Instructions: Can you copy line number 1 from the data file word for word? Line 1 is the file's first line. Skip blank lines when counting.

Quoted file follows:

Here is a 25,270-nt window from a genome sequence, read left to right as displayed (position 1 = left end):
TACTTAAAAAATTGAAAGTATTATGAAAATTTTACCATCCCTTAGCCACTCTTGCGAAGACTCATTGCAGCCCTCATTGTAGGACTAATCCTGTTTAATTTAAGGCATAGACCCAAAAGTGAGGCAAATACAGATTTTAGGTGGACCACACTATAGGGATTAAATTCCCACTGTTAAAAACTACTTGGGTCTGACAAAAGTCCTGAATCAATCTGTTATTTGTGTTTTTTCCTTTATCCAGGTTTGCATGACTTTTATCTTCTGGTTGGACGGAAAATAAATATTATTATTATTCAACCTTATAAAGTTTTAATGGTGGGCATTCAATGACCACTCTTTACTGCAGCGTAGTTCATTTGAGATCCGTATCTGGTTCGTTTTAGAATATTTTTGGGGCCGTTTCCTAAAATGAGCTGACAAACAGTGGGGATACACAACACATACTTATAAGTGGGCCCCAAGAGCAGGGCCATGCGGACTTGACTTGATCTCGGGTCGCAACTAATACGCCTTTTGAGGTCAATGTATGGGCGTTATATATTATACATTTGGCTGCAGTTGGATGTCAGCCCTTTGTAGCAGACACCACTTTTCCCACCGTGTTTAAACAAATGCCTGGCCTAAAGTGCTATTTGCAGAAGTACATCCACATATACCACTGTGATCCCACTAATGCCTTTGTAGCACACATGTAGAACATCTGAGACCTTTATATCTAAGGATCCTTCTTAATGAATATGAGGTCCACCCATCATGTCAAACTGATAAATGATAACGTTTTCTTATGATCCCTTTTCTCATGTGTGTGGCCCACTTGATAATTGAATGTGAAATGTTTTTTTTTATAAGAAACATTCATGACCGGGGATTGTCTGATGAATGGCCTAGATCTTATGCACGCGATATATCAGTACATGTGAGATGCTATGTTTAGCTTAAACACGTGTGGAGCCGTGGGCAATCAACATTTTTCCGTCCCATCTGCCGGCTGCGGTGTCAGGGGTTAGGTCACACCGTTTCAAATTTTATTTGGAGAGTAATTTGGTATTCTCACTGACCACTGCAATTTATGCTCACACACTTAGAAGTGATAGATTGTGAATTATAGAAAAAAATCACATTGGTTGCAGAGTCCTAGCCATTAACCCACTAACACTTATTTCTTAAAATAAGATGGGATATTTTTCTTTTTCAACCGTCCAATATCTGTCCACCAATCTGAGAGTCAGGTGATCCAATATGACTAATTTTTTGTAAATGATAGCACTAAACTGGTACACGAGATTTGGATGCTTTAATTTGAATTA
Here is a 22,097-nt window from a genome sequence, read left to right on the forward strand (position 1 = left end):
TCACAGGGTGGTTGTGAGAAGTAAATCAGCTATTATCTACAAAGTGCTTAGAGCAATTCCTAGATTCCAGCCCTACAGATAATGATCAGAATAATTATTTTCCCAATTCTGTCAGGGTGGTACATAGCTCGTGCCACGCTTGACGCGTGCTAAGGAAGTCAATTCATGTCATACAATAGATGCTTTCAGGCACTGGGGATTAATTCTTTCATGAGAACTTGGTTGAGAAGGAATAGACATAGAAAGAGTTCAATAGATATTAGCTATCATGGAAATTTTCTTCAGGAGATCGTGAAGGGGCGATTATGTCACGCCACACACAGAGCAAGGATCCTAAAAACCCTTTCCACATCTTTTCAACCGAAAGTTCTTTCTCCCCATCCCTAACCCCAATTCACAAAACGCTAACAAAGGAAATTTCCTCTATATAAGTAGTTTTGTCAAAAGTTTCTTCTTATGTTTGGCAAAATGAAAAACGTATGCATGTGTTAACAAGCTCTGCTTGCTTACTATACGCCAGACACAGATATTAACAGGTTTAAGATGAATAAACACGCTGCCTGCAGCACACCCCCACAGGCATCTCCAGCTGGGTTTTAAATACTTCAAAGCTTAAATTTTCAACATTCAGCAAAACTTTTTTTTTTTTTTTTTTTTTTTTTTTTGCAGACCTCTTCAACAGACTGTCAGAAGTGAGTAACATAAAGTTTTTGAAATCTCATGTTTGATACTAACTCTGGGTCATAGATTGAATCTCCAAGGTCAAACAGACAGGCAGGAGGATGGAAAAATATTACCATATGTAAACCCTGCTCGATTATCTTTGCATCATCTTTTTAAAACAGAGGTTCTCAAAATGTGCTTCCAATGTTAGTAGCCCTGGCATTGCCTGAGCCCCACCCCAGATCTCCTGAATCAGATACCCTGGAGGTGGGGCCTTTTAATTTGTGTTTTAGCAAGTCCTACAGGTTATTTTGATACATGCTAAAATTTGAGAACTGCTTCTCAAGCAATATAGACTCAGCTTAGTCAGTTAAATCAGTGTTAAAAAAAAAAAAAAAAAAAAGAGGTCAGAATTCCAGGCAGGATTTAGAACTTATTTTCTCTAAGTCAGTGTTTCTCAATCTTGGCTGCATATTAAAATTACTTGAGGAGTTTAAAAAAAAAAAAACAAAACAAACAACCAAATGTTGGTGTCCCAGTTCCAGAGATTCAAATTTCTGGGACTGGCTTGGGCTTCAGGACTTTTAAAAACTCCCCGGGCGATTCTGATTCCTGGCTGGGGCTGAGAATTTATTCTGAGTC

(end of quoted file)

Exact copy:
Here is a 25,270-nt window from a genome sequence, read left to right as displayed (position 1 = left end):